1.4 billion adults risk deadly disease by not exercising enough, WHO study finds
More than one in four adults worldwide are not sufficiently active to guard from deadly conditions like heart disease and cancer, says WHO report
More than 1.4 billion adults are putting themselves at heightened risk of deadly diseases by not getting enough exercise, doctors are warning, with global activity levels virtually unchanged in nearly two decades.
With richer nations enjoying an increasingly comfortable, sedentary lifestyle, a study by the World Health Organisation said a third of women and a quarter of men worldwide are in the firing line for killer conditions such as heart disease, diabetes and cancer unless they up their physical activity.
“Insufficient physical activity is a leading risk factor for non-communicable diseases, and has a negative effect on mental health and quality of life,” said the study of world exercise levels published on Wednesday by The Lancet Global Health journal.
The WHO recommends each adult do at least 150 minutes “moderate intensity” exercise – such as brisk walking, swimming or gentle cycling – each week, or 75 minutes “vigorous intensity” activity – such as running or team sports.
The study tracked activity levels of 1.9 million people in 168 countries across the world during 2016.
Researchers found there had been no improvement in physical activity levels since 2001, despite numerous public-health initiatives extolling the benefits of exercise.
More than a quarter of the world’s adults (1.4 billion people) were insufficiently active, according to the data.
“We definitely haven’t done enough” to encourage people to exercise, said the WHO’s Regina Guthold, the study’s lead author. “We have seen basically no progress.”
The study authors highlighted several worrying trends, including a stark divide in exercise rates between poor and rich nations, and between men and women.
Levels of activity insufficient to guard from non-communicable killers, including dementia and cardiovascular diseases, are more than twice as high in high-income countries compared to developing nations.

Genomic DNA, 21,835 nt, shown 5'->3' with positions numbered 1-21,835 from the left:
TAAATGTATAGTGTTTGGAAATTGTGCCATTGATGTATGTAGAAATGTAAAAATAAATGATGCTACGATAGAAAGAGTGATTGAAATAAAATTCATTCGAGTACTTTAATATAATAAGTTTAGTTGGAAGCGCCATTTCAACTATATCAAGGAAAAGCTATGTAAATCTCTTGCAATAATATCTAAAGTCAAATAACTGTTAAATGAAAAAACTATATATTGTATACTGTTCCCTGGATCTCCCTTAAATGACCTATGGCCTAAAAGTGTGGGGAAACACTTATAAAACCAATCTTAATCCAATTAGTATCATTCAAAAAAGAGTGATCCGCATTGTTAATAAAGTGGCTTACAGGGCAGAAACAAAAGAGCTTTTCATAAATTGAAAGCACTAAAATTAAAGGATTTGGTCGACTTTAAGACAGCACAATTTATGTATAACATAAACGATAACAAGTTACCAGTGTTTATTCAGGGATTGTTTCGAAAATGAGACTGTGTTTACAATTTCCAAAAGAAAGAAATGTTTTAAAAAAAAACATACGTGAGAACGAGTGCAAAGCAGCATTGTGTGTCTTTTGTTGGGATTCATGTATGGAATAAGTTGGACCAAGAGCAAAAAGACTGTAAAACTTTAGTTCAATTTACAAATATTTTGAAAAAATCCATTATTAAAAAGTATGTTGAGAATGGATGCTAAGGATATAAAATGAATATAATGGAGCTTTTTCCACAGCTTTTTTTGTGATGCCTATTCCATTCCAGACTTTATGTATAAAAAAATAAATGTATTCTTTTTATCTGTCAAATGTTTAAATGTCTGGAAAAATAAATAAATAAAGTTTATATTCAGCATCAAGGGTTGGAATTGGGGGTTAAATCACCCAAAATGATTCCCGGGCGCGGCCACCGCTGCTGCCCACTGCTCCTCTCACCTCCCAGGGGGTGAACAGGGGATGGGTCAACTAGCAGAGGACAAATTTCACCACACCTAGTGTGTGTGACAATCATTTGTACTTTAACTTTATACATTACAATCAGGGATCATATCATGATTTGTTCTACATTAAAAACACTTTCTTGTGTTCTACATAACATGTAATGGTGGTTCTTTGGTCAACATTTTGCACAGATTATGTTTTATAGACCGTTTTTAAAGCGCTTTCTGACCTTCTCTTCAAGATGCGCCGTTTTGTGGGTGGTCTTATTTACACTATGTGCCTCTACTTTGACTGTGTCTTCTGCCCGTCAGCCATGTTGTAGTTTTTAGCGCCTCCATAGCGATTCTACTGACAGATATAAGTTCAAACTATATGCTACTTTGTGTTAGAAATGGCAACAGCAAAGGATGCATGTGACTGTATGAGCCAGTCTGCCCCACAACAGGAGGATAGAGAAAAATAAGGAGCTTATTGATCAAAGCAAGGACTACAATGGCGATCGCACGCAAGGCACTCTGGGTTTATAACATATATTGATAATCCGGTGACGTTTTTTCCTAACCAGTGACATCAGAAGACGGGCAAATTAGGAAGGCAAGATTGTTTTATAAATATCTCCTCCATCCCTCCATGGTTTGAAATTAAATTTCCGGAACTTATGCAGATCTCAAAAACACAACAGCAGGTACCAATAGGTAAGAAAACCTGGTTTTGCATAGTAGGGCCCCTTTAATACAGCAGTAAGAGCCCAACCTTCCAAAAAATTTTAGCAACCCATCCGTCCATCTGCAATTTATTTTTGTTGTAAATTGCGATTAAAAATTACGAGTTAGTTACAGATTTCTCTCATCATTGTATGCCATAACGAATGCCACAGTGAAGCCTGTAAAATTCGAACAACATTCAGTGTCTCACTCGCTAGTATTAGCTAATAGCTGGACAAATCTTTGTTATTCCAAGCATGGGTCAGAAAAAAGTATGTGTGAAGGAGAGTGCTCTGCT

Guthold said the link between the lifestyle in wealthier nations – more time indoors, longer office hours, more easily accessible high-calorie foods – and lower exercise levels was part of a “clear pattern” of poorer health coming with urbanisation.
“As countries urbanise, people who used to be, say, farmers, and got a lot of physical activity through their work all of a sudden live in an urban environment where they might be without work or move to a sedentary job, so societies need to compensate,” she said.
In four countries – Kuwait, American Samoa, Saudi Arabia and Iraq – more than half of adults were classified as insufficiently active.
In Kuwait, an oil-flush gulf state where temperatures regularly top 45 degrees Celsius (113 degrees Fahrenheit), a whopping two-thirds (67 per cent) of adults were not exercising enough.
Melody Ding of the University of Sydney, who worked on the paper, said there were a variety of reasons why some countries were more active than others, including “biological, psychosocial, institutional, cultural and environmental barriers”.
“I consider one of the biggest barriers being our environment – physical activity has been engineered out of life, with desk-based jobs replacing labour jobs, lifts replacing stairs, cars replacing active travel,” she said.
“Technological advancement has made our life more convenient, but also less active.”
Women still lag behind men in nearly every region of the world, with the gender exercise gap highest in Bangladesh, Eritrea, India, Iraq and the Philippines, the study found.
“In these settings, women are often expected to be at home, take care of the children [and] manage the household and so sometimes don’t always have time to exercise,” Guthold said.
Despite the gender exercise gap in the Philippines, one bright spot on the global exercise map was Southeast Asia. Women in the region were equally active as men, and the region was the only one where inactivity has decreased since 2001.